John Battelle once called Google the ‘Database of Intentions’. What he meant with that was that Google tracks the search terms that people type into its search engine. It catches what they are looking for on the web. Their intentions in other words, hence the ‘Database of Intentions’. It is precisely for this reason that Google works well for advertisers. Searchers have the intent of searching for something. They express their search by keyword and advertisers can bid for these keywords. Thus, advertisers get highly specific traffic directed to their websites at a fair price.
Let’s have a look at Facebook by comparison. As reported by TechCrunch, FlowingData ran an interesting article a few days ago, which showed the sort of applications that are available to Facebook users. Applications are provided by 3rd party developers and Facebook allows them to operate these applications on their platform. In a sense, the type of these applications gives a very interesting insight into the intent of Facebook users. Most interestingly, the vast majority of applications are classified as ‘just for fun’, followed by gaming. Those familiar with Facebook will understand what ‘just for fun’ means. These are all the vampire kisses, hugs, pokes and so forth. I can assure than when you get ‘bitten by a vampire’, there is no serious intent involved.
Today, I read an article by Bob Gilbreath. Bob is a marketing executive who reported on his experience of using Facebook as an advertising platform. Bob’s conclusion is damning. His results for both CPM (cost per impression) and CPC (cost per click) are below industry average, both for targeted’ groups within Facebook and for Facebook as a whole. You can read the whole and well written analysis on his blog. To sum it up: advertising on Facebook in his experience was worse than on any other normal website. Facebook is less effective than the industry average. This impression seems to be mirrored by others whom he refers to, including Chris Anderson, Fred Wilson and Nick Denton.
Wow. Worse than average? How is that possible? Isn’t the theory that social networks are supposed to be highly specific and effective in terms of the kind of traffic that they can send to advertisers?
I still believe that to be true. So maybe this was a Facebook specific problem? Thinking about this, it suddenly hit me. Facebook is the place where people go without any specific intent in mind. This is shown clearly by the kind of ‘just for fun’ applications on facebbok. Facebook users simply go to fool around, ‘just for fun’. Thinking back to Google’s, as John Battelle expressed it, ‘Database of Intentions’, maybe Facebook is the opposite of Google. Maybe, Facebook is the Database of Un-intentions.
If this rationale holds water, then this must make Facebook’s traffic the opposite kind of traffic to Google’s traffic. Given that Google’s traffic is the most valuable of the web, this would make Facebook’s traffic the least valauable. This could explain why advertisers seem to get such a low return on their money at Facebook.
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5 thoughts on “Is Facebook the Database of Un-intentions?”
Interesting article. We posted something recently on e-clipsblog about how 63% of consumers refer to the Internet when making a purchase, yet businesses are missing out on an important source of customer insight by failing to analyse information from social networks.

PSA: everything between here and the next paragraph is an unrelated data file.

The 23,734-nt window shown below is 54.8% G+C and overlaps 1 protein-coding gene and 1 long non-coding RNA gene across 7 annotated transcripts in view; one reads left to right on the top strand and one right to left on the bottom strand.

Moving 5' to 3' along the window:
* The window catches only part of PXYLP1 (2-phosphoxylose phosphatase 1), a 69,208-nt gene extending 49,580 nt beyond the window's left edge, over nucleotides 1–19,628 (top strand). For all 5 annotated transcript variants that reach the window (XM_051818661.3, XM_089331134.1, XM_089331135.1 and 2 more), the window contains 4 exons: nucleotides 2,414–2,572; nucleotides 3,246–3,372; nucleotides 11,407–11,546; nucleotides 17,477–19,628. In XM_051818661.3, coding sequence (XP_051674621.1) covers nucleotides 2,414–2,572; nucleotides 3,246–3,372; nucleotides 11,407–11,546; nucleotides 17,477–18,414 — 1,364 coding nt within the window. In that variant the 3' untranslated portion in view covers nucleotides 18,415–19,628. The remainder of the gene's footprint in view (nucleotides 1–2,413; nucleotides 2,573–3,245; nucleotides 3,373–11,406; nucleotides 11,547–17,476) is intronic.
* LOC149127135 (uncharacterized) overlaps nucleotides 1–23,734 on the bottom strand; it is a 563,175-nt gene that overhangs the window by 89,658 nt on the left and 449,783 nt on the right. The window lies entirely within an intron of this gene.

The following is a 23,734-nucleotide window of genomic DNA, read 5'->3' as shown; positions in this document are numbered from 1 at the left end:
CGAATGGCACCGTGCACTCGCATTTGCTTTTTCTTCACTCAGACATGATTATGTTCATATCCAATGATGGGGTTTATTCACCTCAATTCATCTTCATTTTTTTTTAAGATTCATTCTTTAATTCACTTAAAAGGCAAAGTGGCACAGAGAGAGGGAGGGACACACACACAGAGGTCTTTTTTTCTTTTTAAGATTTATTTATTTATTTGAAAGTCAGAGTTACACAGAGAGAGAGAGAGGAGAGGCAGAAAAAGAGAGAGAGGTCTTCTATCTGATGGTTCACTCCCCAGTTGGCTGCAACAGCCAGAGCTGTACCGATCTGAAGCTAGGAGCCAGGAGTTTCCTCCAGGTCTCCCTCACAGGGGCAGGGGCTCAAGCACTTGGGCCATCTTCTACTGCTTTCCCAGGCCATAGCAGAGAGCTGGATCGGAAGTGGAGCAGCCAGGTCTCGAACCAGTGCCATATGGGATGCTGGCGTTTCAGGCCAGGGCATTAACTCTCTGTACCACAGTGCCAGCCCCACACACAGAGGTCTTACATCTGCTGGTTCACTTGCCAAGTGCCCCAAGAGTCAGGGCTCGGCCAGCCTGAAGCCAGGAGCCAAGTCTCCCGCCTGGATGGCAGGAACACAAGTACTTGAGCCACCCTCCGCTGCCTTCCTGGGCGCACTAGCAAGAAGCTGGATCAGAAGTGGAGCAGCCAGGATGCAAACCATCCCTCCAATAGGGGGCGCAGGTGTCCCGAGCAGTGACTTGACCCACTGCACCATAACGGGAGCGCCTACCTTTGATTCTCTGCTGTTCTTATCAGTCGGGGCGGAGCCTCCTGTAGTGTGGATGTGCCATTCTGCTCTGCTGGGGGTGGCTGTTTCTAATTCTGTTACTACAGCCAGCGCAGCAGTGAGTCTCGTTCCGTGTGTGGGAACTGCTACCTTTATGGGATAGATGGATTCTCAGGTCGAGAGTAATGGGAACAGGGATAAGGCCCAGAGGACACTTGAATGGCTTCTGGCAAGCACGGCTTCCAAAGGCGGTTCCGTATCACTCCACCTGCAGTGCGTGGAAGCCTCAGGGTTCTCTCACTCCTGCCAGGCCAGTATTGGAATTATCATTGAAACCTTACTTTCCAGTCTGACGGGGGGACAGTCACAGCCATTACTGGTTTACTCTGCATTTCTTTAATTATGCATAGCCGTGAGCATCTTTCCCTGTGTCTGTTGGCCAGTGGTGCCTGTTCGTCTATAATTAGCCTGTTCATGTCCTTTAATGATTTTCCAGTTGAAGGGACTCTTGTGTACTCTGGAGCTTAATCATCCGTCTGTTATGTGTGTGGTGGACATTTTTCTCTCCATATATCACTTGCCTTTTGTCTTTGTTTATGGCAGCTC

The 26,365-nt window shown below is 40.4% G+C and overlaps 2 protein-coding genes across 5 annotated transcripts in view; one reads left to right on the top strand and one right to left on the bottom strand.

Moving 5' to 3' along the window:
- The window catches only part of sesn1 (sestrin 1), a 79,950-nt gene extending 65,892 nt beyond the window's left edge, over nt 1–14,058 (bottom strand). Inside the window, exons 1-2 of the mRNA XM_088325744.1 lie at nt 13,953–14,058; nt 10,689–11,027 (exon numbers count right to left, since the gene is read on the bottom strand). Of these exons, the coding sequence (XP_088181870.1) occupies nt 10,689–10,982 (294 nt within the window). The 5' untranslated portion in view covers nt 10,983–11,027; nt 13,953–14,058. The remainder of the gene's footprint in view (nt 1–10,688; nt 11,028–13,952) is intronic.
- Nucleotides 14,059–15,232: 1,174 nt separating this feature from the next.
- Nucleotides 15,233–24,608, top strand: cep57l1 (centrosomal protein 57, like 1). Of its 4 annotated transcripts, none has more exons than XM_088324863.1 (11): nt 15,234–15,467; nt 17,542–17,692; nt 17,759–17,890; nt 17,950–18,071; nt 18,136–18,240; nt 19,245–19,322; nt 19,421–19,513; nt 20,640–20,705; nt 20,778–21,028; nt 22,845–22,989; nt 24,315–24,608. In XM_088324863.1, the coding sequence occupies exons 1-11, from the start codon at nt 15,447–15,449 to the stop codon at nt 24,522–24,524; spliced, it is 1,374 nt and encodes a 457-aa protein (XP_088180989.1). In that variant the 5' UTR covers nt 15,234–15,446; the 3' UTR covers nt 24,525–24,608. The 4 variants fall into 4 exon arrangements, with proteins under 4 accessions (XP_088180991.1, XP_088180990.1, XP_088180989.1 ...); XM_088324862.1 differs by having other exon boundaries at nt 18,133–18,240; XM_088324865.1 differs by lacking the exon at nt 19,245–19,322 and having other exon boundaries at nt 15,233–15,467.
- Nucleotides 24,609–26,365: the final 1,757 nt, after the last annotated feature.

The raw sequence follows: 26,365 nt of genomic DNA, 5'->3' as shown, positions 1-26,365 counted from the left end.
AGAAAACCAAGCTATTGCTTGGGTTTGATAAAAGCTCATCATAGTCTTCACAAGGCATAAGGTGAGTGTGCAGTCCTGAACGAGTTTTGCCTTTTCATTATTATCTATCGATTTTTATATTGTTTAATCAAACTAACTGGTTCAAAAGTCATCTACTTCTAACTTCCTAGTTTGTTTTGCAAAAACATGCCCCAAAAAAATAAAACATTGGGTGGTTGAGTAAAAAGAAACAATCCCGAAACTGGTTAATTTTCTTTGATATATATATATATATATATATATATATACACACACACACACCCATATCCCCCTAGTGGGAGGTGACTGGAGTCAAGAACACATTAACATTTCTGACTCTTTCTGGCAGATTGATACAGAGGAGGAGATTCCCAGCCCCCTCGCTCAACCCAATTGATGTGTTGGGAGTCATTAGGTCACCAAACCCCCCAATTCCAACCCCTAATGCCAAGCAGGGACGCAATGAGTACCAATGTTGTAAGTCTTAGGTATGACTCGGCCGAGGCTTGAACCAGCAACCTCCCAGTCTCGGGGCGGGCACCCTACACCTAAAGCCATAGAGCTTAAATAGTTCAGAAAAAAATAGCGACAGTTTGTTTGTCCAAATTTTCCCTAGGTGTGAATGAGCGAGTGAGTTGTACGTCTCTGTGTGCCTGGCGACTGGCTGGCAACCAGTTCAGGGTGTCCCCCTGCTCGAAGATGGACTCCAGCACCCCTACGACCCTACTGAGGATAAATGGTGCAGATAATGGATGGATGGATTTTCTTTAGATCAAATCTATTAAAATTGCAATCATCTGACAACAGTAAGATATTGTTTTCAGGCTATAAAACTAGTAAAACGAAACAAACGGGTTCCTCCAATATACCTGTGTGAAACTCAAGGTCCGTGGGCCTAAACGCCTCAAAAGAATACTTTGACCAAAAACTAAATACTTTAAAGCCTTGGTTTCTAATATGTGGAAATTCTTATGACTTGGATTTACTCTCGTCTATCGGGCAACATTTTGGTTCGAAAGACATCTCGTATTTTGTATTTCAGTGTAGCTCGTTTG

It seems that 90 per cent of businesses do not use social networks as a means of surveying customer opinion.
Therefore perhaps Facebook is best used as a source of information, rather than as an advertising platform?
This is a very interesting thought.
I think may actually already happening. I think that for each product/product type, there are natural places where people go to discuss the products/services. You could got to these places to analyse what people are saying. This could be supported by some clever mood analysing technology to analyse automatically what people’s opinion is. This kind of technology exists http://www.skygrid.com does this for news, for example.
Thanks for the link to my post, Jens. I think this is way beyond Facebook. Do you remember the ad that was on your Yahoo! Mail account today? How about the ad that was on the last web page you visited? It is Google Adwords that is the exception in terms of attention to this type of marketing, because it is the only “mass” example where people find advertising relevant. In other words, when I google something, the paid search terms sometimes actually help me find what I’m looking for. But when I go to Facebook or my Gmail account or to watch a YouTube video, the advertising is not part of my objective – at minimum, it is something we have programmed ourselves to ignore, at worst, it actually stands in the way of our objectives (e.g. video pre-roll).
Marketers who have hoped that “massing eyeballs” and just throwing up banners will make advertising easy have it wrong. We think they need to shift to a model where their marketing itself adds value, and causes people to choose to engage with it. I’d love your thoughts on http://www.marketingwithmeaning.com.
I agree. If you are able to make advertising useful, then you are on to a winner.
One other type of advertising that works well for me comes to mind apart from AdWords and that is the email that Amazon sends out that states: “You have bought X in the past, so we thought the following items might be of interest to you.” I read that email because it is actually useful. I have also bought items based on recommendations in that email.
I will check out http://www.marketingwithmeaning.com/
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